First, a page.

We searched Medline and Embase from inception to 16 October 2019. We searched for randomised controlled trials and systematic reviews of biomarker-guided or fixed durations of antibiotic treatment compared with standard care for adult patients with sepsis. We used terms such as “sepsis”, “bacterial infections”, “bacteraemia”, “anti-bacterial agents”, “protein precursors”, “duration”, and variations on these terms. We also included studies that investigated specific infections that commonly cause sepsis. The three commonest infection sources of sepsis are respiratory tract, urinary tract, and intra-abdominal infections, as found in the National Confidential Enquiry into Patient Outcome and Death 2015 Sepsis report. Twenty eight randomised controlled trials and 29 systematic reviews or meta-analyses were considered (supplementary files 1, 2). References were checked for other relevant articles not retrieved in the search. Two further randomised controlled trial studies were published in 2020 (supplementary files, table 1). To provide a concise narrative review, we selected up-to-date meta-analyses and key trials that addressed antibiotic treatment duration in sepsis and in major infections that cause sepsis (tables 1, 2, supplementary files).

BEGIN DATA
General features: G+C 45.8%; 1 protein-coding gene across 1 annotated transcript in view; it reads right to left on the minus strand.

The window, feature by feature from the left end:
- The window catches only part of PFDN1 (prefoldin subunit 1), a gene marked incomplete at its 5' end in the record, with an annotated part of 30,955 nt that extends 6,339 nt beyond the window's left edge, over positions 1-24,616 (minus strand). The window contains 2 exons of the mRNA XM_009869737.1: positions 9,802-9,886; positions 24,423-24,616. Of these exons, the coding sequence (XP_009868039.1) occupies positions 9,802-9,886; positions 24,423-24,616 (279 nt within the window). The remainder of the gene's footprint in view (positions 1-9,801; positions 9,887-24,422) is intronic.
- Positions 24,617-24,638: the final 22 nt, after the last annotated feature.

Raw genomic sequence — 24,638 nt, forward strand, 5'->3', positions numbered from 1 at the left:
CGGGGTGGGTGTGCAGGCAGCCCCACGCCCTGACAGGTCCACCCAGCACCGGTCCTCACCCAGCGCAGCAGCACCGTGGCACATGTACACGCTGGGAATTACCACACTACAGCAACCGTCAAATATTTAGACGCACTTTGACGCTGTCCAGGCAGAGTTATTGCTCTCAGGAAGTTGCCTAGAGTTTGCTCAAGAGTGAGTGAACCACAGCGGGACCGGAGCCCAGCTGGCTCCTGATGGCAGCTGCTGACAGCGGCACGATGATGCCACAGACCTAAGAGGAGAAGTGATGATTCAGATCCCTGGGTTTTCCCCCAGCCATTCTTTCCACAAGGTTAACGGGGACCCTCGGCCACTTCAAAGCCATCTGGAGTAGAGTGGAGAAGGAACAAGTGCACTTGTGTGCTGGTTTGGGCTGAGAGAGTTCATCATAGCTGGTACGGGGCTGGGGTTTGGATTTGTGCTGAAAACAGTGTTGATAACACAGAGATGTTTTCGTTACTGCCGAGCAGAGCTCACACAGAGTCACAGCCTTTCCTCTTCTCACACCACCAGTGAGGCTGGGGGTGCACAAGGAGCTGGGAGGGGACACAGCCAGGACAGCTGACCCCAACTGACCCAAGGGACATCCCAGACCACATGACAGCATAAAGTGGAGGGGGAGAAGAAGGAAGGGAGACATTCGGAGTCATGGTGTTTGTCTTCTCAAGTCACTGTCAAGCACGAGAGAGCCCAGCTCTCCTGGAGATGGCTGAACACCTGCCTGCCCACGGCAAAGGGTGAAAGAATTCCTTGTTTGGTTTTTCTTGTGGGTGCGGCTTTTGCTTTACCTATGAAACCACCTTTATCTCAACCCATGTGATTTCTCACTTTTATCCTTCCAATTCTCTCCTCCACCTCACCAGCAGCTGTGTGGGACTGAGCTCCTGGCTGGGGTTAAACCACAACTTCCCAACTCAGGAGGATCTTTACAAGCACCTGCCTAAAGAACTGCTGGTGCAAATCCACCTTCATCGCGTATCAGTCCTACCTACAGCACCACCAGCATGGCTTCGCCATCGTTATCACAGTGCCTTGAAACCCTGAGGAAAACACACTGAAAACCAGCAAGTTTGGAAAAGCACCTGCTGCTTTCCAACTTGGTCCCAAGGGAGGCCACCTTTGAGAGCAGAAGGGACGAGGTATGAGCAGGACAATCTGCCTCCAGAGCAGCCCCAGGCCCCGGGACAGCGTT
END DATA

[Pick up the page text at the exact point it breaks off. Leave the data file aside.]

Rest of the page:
What is the evidence of uncertainty?

Biomarker-guided antibiotic treatment

Several biomarkers have been investigated in sepsis, but our search only identified procalcitonin and C reactive protein as biomarkers used to alter duration of antibiotic treatment. High quality evidence is lacking to recommend the routine use of procalcitonin-guided antibiotic treatment decisions for adult patients with sepsis.8 Table 1 (supplementary files) provides a summary of the evidence. Studies do not report longer-term patient outcomes from sepsis, and evidence for the cost-effectiveness of biomarker-guided antibiotic treatment duration is lacking.8